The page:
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Oil exports last obstacle to spending bill, Reid says

🕐 4 min read

WASHINGTON – A dispute over ending the 40-year-old U.S. crude oil export ban is the last remaining major obstacle to agreement on a spending bill to avoid a government shutdown, Senate Democratic leader Harry Reid said Tuesday.

It’s up to Republicans to decide whether they’ll agree to environmental measures sought by Democrats in exchange for lifting the export ban, Reid of Nevada said on the Senate floor.

“If Republicans think reducing our carbon emissions and encouraging the use of renewable energy is an unacceptable price to pay, we can move the rest of the package without the oil export ban,” Reid said. “It’s decision time.”

House Speaker Paul Ryan said congressional leaders expect to unveil a $1.1 trillion government spending bill later Tuesday for a possible vote on Thursday. Current government funding ends at the end of the day Wednesday, and the speaker said a short- term extension will be needed to keep the government operating.

“I think we’ve been pretty clear we’re not going to have a shutdown,” Ryan of Wisconsin said during a Politico event in Washington.

Congressional negotiators have been working on the spending bill and an accompanying package of as much as $750 billion in business and low-income worker tax breaks. A resolution has been delayed by disagreements over a variety of policy changes sought by Republicans, including lifting the oil export ban.

“They know if we don’t support it, it won’t pass,” second- ranking House Democrat Steny Hoyer of Maryland said on the talks with Republicans on the spending bill.

President Barack Obama opposes legislation lifting the crude oil export ban but doesn’t rule out letting such a provision survive in a final spending bill, White House spokesman Josh Earnest told reporters. The White House has “acknowledged an omnibus bill will be a compromise,” Earnest said.

Hoyer raised objections to the tax-extension measure even though he said it would make permanent an expansion of the earned income tax credit and the child tax credit — both priorities for Democrats. It also would continue tax breaks for business research and investment as well as charitable contributions, he said.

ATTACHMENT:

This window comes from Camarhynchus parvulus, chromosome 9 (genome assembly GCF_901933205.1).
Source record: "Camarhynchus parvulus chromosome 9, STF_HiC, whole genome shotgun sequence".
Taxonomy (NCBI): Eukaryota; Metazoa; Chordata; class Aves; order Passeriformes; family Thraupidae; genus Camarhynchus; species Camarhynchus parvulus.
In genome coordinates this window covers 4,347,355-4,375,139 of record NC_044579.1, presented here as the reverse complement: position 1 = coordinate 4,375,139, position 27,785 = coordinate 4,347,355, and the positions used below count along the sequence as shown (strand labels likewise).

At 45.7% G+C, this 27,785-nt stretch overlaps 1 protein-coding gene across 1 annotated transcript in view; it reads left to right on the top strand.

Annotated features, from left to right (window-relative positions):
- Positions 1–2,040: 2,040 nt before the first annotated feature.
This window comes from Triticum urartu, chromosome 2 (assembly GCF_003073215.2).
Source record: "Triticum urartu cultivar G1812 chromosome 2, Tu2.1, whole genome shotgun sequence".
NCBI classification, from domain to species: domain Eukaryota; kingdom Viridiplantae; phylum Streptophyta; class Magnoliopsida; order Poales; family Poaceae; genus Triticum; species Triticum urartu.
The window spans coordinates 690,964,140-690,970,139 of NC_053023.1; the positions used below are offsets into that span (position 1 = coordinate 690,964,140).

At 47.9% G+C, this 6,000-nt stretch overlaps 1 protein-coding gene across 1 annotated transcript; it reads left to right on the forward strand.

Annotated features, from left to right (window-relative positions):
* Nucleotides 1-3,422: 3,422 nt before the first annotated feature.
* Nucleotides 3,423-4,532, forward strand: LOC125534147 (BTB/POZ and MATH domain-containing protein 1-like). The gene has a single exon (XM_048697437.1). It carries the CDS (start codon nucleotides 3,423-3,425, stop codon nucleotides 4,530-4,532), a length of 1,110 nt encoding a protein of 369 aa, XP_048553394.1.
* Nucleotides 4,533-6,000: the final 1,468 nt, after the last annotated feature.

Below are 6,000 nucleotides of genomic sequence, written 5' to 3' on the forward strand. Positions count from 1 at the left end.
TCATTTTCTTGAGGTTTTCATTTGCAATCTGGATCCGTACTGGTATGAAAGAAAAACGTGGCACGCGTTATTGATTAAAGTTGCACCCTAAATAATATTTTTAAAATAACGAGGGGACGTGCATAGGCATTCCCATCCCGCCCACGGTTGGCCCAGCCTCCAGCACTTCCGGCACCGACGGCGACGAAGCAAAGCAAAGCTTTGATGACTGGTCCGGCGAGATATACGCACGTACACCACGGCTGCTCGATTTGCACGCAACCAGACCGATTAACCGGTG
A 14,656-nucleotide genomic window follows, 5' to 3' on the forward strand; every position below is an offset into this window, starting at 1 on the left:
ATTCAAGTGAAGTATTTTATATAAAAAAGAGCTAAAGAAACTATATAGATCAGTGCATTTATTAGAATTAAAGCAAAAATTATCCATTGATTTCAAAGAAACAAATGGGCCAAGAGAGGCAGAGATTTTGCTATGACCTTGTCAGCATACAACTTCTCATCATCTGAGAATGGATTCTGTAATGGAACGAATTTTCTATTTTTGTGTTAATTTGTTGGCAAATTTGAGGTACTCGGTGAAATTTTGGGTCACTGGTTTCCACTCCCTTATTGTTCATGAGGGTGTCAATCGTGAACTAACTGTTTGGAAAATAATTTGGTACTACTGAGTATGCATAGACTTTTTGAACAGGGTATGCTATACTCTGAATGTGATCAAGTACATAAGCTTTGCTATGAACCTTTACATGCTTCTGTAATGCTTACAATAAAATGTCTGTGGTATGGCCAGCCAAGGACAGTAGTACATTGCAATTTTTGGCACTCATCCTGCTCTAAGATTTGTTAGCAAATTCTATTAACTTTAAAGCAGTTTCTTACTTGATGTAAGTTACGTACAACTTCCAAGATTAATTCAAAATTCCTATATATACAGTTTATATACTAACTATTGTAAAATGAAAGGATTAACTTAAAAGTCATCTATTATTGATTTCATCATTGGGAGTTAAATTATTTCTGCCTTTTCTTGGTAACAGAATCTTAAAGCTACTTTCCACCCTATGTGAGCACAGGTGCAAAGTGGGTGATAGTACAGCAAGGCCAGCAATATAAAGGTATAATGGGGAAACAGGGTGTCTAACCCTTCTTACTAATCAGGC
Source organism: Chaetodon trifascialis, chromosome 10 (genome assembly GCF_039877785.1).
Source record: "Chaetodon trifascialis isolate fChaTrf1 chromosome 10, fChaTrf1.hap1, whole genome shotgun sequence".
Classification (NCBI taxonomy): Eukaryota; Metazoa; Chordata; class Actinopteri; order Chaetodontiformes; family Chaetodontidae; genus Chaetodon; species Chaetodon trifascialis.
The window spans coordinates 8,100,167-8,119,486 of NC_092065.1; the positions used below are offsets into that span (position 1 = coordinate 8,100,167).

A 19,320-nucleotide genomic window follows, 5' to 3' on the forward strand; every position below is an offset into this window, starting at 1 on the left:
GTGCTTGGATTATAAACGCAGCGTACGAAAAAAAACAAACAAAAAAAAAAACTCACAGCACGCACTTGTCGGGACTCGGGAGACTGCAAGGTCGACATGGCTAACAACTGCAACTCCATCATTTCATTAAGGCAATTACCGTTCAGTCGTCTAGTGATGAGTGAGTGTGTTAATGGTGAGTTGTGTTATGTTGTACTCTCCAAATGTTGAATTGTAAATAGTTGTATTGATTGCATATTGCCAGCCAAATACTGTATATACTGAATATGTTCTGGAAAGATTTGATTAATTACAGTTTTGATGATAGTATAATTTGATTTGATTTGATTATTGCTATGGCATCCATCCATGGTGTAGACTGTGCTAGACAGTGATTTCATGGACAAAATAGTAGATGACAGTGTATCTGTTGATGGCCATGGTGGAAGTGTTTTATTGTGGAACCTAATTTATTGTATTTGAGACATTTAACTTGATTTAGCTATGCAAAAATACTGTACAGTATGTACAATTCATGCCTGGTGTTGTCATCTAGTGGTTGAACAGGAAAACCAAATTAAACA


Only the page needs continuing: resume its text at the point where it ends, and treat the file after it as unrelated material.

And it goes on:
Still, Hoyer said he opposed the plan because its cost wouldn’t be paid for, citing a “misguided double standard that investments in the growth of jobs and opportunities must be offset, but tax cuts are always free.”

Senate Majority Leader Mitch McConnell, a Kentucky Republican, said lawmakers were making progress.

“That doesn’t mean negotiators have surmounted every obstacle, but it does signal a sign of forward momentum,” McConnell said on the Senate floor.

Sen. Jon Tester, a Montana Democrat, said he wasn’t sure whether an effort to lift the oil export ban would make it into the year-end legislation.

“I honestly don’t know if it’s in or out, and I would tell you if I did,” Tester said in an interview.

The deal being discussed would lift longstanding trade restrictions on U.S. crude oil exports in exchange for extending renewable energy tax credits and allowing the U.S. to pay into an international fund to help developing countries cope with climate change, according to three energy industry lobbyists familiar with the negotiations.

U.S. oil producers, including Continental Resources Inc., Pioneer Natural Resources Co. and ConocoPhillips, have been pressing for an end to the trade restrictions that block exports of most raw, unprocessed crude but don’t restrict foreign sales of gasoline, diesel and other refined petroleum products.

Lawmakers are near agreement on a plan that would extend a production tax credit used by wind power developers for five years, the lobbyists said. A similar five-year extension would be allowed for the solar investment tax credit, which covers 30 percent of the qualified costs associated with those projects, they said. The 50-year-old Land and Water Conservation Fund, which helps pay for land acquisitions and expired in September, also would get a two-year extension.

Sen. Ed Markey, a Massachusetts Democrat, said members of his party are demanding an increased contribution to the global climate fund.

Shares of U.S. clean-power companies jumped Tuesday as negotiators sought to reach a deal on the solar and wind tax measures.

“It’s the most important policy in the country for renewable energy,” Bryan Miller, vice-president for policy at the San Francisco-based rooftop solar developer Sunrun Inc. said in a telephone interview. Along with rules requiring utilities to buy power generated by solar and wind arrays, the credits are “key bricks of the foundation” for both industries. “If you take away either, the foundation crumbles.”

Renewable energy tax credits are “one of the problems” holding up a tax-extender package, said Senate Finance Committee Chairman Orrin Hatch of Utah. He said his goal is to file the legislation tonight.

Leaders are also considering an expansion of a domestic manufacturing tax deduction for refiners that may be harmed by oil exports — possibly increasing it by 3 percentage points and allowing those facilities to count up to 55 percent of their transportation costs toward the deduction, the lobbyists said.

Kevin Book, managing director of ClearView Energy Partners, told clients in a research note Tuesday that he anticipates the final bargain will require “Republican agreement to drop most — but probably not all — of the policy riders that would have constrained Obama administration environmental rules.”

James Rowley, Erik Wasson, Alex Nussbaum, Brian Eckhouse and Justin Sink contributed.

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